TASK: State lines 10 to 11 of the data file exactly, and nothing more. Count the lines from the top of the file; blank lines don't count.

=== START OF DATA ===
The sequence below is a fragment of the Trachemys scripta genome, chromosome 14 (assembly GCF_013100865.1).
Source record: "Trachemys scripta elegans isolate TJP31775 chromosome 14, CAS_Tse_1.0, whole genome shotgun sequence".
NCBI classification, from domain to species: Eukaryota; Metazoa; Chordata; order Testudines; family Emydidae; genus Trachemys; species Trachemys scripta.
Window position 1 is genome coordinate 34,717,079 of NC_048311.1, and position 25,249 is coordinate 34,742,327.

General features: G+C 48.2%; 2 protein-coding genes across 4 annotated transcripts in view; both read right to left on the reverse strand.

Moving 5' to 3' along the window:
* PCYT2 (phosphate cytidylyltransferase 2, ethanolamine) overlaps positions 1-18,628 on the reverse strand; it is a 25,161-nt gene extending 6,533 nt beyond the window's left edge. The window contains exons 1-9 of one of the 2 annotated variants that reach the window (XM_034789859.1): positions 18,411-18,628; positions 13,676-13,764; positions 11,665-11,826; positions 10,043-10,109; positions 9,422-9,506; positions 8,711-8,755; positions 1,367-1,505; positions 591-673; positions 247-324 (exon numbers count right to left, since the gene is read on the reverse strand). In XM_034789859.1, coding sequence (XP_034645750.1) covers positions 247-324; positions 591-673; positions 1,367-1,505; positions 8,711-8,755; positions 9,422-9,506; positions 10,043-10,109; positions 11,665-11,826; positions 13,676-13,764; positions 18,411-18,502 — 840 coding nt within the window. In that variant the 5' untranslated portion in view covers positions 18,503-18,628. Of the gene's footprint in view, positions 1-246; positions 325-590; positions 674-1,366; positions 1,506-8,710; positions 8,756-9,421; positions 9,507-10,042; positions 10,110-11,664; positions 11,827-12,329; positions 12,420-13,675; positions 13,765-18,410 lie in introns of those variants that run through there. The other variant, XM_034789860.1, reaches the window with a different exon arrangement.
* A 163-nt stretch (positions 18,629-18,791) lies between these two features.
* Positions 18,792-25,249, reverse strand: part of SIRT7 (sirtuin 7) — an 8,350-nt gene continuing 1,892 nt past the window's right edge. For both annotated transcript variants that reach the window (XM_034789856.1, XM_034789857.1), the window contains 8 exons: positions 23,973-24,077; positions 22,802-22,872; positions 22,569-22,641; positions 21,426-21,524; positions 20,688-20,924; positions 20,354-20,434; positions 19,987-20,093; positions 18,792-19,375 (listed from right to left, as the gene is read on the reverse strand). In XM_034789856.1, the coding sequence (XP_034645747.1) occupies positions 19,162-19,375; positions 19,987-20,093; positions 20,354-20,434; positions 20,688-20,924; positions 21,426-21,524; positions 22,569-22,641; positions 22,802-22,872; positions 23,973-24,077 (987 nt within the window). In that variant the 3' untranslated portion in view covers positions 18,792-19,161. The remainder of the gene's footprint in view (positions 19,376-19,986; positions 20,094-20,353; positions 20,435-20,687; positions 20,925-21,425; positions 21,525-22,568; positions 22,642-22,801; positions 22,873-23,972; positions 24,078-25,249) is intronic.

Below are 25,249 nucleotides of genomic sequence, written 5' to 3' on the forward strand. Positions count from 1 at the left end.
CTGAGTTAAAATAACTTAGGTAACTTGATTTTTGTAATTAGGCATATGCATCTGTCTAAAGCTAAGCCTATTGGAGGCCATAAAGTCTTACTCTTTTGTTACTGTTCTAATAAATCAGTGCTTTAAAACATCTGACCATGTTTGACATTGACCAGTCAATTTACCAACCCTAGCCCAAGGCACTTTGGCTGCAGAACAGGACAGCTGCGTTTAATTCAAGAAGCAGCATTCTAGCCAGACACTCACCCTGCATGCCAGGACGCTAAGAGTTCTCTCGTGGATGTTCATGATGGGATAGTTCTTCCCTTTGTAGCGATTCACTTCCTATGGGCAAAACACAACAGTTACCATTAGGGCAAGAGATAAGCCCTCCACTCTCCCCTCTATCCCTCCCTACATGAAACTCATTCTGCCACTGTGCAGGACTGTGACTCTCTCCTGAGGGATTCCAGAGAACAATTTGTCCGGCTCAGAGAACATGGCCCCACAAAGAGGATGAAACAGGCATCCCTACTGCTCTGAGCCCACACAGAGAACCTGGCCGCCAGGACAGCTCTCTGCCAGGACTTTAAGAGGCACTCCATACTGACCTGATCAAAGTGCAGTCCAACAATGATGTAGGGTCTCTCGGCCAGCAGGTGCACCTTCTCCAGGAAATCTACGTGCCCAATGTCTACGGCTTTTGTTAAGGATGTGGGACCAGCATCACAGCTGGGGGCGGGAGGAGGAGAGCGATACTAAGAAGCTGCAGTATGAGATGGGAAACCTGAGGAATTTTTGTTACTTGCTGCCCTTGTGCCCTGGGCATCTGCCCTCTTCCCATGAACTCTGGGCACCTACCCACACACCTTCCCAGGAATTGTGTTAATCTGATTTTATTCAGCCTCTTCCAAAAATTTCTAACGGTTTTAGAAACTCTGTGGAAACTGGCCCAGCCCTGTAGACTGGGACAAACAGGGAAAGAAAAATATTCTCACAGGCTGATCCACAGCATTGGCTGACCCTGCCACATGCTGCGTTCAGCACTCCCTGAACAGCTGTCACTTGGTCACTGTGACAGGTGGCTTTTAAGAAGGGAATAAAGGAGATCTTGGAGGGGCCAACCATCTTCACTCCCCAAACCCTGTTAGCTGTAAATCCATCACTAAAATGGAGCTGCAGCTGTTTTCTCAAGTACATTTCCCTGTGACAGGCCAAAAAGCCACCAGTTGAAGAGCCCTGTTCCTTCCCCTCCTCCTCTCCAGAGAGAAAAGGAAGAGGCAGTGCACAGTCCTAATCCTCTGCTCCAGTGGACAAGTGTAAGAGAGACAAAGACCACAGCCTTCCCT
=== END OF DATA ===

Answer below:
Below are 25,249 nucleotides of genomic sequence, written 5' to 3' on the forward strand. Positions count from 1 at the left end.
CTGAGTTAAAATAACTTAGGTAACTTGATTTTTGTAATTAGGCATATGCATCTGTCTAAAGCTAAGCCTATTGGAGGCCATAAAGTCTTACTCTTTTGTTACTGTTCTAATAAATCAGTGCTTTAAAACATCTGACCATGTTTGACATTGACCAGTCAATTTACCAACCCTAGCCCAAGGCACTTTGGCTGCAGAACAGGACAGCTGCGTTTAATTCAAGAAGCAGCATTCTAGCCAGACACTCACCCTGCATGCCAGGACGCTAAGAGTTCTCTCGTGGATGTTCATGATGGGATAGTTCTTCCCTTTGTAGCGATTCACTTCCTATGGGCAAAACACAACAGTTACCATTAGGGCAAGAGATAAGCCCTCCACTCTCCCCTCTATCCCTCCCTACATGAAACTCATTCTGCCACTGTGCAGGACTGTGACTCTCTCCTGAGGGATTCCAGAGAACAATTTGTCCGGCTCAGAGAACATGGCCCCACAAAGAGGATGAAACAGGCATCCCTACTGCTCTGAGCCCACACAGAGAACCTGGCCGCCAGGACAGCTCTCTGCCAGGACTTTAAGAGGCACTCCATACTGACCTGATCAAAGTGCAGTCCAACAATGATGTAGGGTCTCTCGGCCAGCAGGTGCACCTTCTCCAGGAAATCTACGTGCCCAATGTCTACGGCTTTTGTTAAGGATGTGGGACCAGCATCACAGCTGGGGGCGGGAGGAGGAGAGCGATACTAAGAAGCTGCAGTATGAGATGGGAAACCTGAGGAATTTTTGTTACTTGCTGCCCTTGTGCCCTGGGCATCTGCCCTCTTCCCATGAACTCTGGGCACCTACCCACACACCTTCCCAGGAATTGTGTTAATCTGATTTTATTCAGCCTCTTCCAAAAATTTCTAACGGTTTTAGAAACTCTGTGGAAACTGGCCCAGCCCTGTAGACTGGGACAAACAGGGAAAGAAAAATATTCTCACAGGCTGATCCACAGCATTGGCTGACCCTGCCACATGCTGCGTTCAGCACTCCCTGAACAGCTGTCACTTGGTCACTGTGACAGGTGGCTTTTAAGAAGGGAATAAAGGAGATCTTGGAGGGGCCAACCATCTTCACTCCCCAAACCCTGTTAGCTGTAAATCCATCACTAAAATGGAGCTGCAGCTGTTTTCTCAAGTACATTTCCCTGTGACAGGCCAAAAAGCCACCAGTTGAAGAGCCCTGTTCCTTCCCCTCCTCCTCTCCAGAGAGAAAAGGAAGAGGCAGTGCACAGTCCTAATCCTCTGCTCCAGTGGACAAGTGTAAGAGAGACAAAGACCACAGCCTTCCCT